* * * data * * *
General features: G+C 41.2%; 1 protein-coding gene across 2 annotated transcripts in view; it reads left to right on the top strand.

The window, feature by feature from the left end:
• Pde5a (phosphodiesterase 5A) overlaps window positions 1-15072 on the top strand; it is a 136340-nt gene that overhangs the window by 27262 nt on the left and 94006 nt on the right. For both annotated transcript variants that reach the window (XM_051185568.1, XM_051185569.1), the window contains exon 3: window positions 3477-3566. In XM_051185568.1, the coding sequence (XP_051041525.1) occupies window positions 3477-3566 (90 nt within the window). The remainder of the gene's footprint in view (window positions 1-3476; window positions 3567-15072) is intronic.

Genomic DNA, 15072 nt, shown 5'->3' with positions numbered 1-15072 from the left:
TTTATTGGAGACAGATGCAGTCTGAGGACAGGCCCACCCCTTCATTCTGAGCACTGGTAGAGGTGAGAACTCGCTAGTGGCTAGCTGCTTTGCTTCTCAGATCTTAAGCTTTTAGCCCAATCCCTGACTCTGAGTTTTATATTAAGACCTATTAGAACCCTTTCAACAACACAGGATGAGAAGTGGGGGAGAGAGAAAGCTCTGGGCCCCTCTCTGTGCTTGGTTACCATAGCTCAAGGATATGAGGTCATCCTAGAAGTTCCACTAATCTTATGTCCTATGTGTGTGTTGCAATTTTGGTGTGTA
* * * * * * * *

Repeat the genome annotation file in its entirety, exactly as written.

General features: G+C 41.2%; 1 protein-coding gene across 2 annotated transcripts in view; it reads left to right on the top strand.

The window, feature by feature from the left end:
• Pde5a (phosphodiesterase 5A) overlaps window positions 1-15072 on the top strand; it is a 136340-nt gene that overhangs the window by 27262 nt on the left and 94006 nt on the right. For both annotated transcript variants that reach the window (XM_051185568.1, XM_051185569.1), the window contains exon 3: window positions 3477-3566. In XM_051185568.1, the coding sequence (XP_051041525.1) occupies window positions 3477-3566 (90 nt within the window). The remainder of the gene's footprint in view (window positions 1-3476; window positions 3567-15072) is intronic.

Genomic DNA, 15072 nt, shown 5'->3' with positions numbered 1-15072 from the left:
TTTATTGGAGACAGATGCAGTCTGAGGACAGGCCCACCCCTTCATTCTGAGCACTGGTAGAGGTGAGAACTCGCTAGTGGCTAGCTGCTTTGCTTCTCAGATCTTAAGCTTTTAGCCCAATCCCTGACTCTGAGTTTTATATTAAGACCTATTAGAACCCTTTCAACAACACAGGATGAGAAGTGGGGGAGAGAGAAAGCTCTGGGCCCCTCTCTGTGCTTGGTTACCATAGCTCAAGGATATGAGGTCATCCTAGAAGTTCCACTAATCTTATGTCCTATGTGTGTGTTGCAATTTTGGTGTGTA